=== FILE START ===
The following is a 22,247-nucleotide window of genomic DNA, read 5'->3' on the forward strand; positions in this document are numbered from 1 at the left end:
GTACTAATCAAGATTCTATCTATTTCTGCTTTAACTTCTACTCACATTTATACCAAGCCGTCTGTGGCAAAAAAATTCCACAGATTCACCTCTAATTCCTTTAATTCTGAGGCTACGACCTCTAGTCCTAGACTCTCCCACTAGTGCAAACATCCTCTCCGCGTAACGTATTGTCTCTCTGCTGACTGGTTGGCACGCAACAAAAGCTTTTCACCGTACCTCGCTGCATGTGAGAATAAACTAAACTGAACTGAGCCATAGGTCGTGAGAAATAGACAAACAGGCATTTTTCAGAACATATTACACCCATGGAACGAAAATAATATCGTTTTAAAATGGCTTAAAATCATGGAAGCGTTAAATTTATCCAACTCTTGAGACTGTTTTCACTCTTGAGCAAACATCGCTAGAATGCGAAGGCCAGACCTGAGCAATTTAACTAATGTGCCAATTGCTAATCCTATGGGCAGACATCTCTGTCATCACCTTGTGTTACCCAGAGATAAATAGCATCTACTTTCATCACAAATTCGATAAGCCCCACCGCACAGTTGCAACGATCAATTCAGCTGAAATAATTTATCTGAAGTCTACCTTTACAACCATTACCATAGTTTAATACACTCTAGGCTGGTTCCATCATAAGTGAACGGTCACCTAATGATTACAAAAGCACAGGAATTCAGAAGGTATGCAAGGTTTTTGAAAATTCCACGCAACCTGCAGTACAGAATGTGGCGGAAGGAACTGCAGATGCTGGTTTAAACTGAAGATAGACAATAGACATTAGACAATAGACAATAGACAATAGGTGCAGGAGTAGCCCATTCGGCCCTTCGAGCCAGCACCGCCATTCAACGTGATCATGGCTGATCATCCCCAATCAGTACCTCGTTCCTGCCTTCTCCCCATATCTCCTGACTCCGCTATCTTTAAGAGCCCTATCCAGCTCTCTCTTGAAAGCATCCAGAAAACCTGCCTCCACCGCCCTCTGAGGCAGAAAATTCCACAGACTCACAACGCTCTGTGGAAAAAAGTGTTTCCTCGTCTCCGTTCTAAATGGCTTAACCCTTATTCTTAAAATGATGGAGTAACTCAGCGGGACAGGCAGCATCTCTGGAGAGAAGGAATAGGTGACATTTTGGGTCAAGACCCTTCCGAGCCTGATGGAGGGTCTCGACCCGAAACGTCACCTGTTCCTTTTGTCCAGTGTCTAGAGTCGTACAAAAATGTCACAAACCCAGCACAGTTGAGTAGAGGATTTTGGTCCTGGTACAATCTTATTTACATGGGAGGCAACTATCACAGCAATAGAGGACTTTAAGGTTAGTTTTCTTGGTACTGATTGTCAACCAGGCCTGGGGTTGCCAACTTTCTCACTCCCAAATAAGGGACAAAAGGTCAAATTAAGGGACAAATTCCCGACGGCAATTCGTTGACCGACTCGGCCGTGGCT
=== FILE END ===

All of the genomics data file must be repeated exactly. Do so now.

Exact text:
The following is a 22,247-nucleotide window of genomic DNA, read 5'->3' on the forward strand; positions in this document are numbered from 1 at the left end:
GTACTAATCAAGATTCTATCTATTTCTGCTTTAACTTCTACTCACATTTATACCAAGCCGTCTGTGGCAAAAAAATTCCACAGATTCACCTCTAATTCCTTTAATTCTGAGGCTACGACCTCTAGTCCTAGACTCTCCCACTAGTGCAAACATCCTCTCCGCGTAACGTATTGTCTCTCTGCTGACTGGTTGGCACGCAACAAAAGCTTTTCACCGTACCTCGCTGCATGTGAGAATAAACTAAACTGAACTGAGCCATAGGTCGTGAGAAATAGACAAACAGGCATTTTTCAGAACATATTACACCCATGGAACGAAAATAATATCGTTTTAAAATGGCTTAAAATCATGGAAGCGTTAAATTTATCCAACTCTTGAGACTGTTTTCACTCTTGAGCAAACATCGCTAGAATGCGAAGGCCAGACCTGAGCAATTTAACTAATGTGCCAATTGCTAATCCTATGGGCAGACATCTCTGTCATCACCTTGTGTTACCCAGAGATAAATAGCATCTACTTTCATCACAAATTCGATAAGCCCCACCGCACAGTTGCAACGATCAATTCAGCTGAAATAATTTATCTGAAGTCTACCTTTACAACCATTACCATAGTTTAATACACTCTAGGCTGGTTCCATCATAAGTGAACGGTCACCTAATGATTACAAAAGCACAGGAATTCAGAAGGTATGCAAGGTTTTTGAAAATTCCACGCAACCTGCAGTACAGAATGTGGCGGAAGGAACTGCAGATGCTGGTTTAAACTGAAGATAGACAATAGACATTAGACAATAGACAATAGACAATAGGTGCAGGAGTAGCCCATTCGGCCCTTCGAGCCAGCACCGCCATTCAACGTGATCATGGCTGATCATCCCCAATCAGTACCTCGTTCCTGCCTTCTCCCCATATCTCCTGACTCCGCTATCTTTAAGAGCCCTATCCAGCTCTCTCTTGAAAGCATCCAGAAAACCTGCCTCCACCGCCCTCTGAGGCAGAAAATTCCACAGACTCACAACGCTCTGTGGAAAAAAGTGTTTCCTCGTCTCCGTTCTAAATGGCTTAACCCTTATTCTTAAAATGATGGAGTAACTCAGCGGGACAGGCAGCATCTCTGGAGAGAAGGAATAGGTGACATTTTGGGTCAAGACCCTTCCGAGCCTGATGGAGGGTCTCGACCCGAAACGTCACCTGTTCCTTTTGTCCAGTGTCTAGAGTCGTACAAAAATGTCACAAACCCAGCACAGTTGAGTAGAGGATTTTGGTCCTGGTACAATCTTATTTACATGGGAGGCAACTATCACAGCAATAGAGGACTTTAAGGTTAGTTTTCTTGGTACTGATTGTCAACCAGGCCTGGGGTTGCCAACTTTCTCACTCCCAAATAAGGGACAAAAGGTCAAATTAAGGGACAAATTCCCGACGGCAATTCGTTGACCGACTCGGCCGTGGCT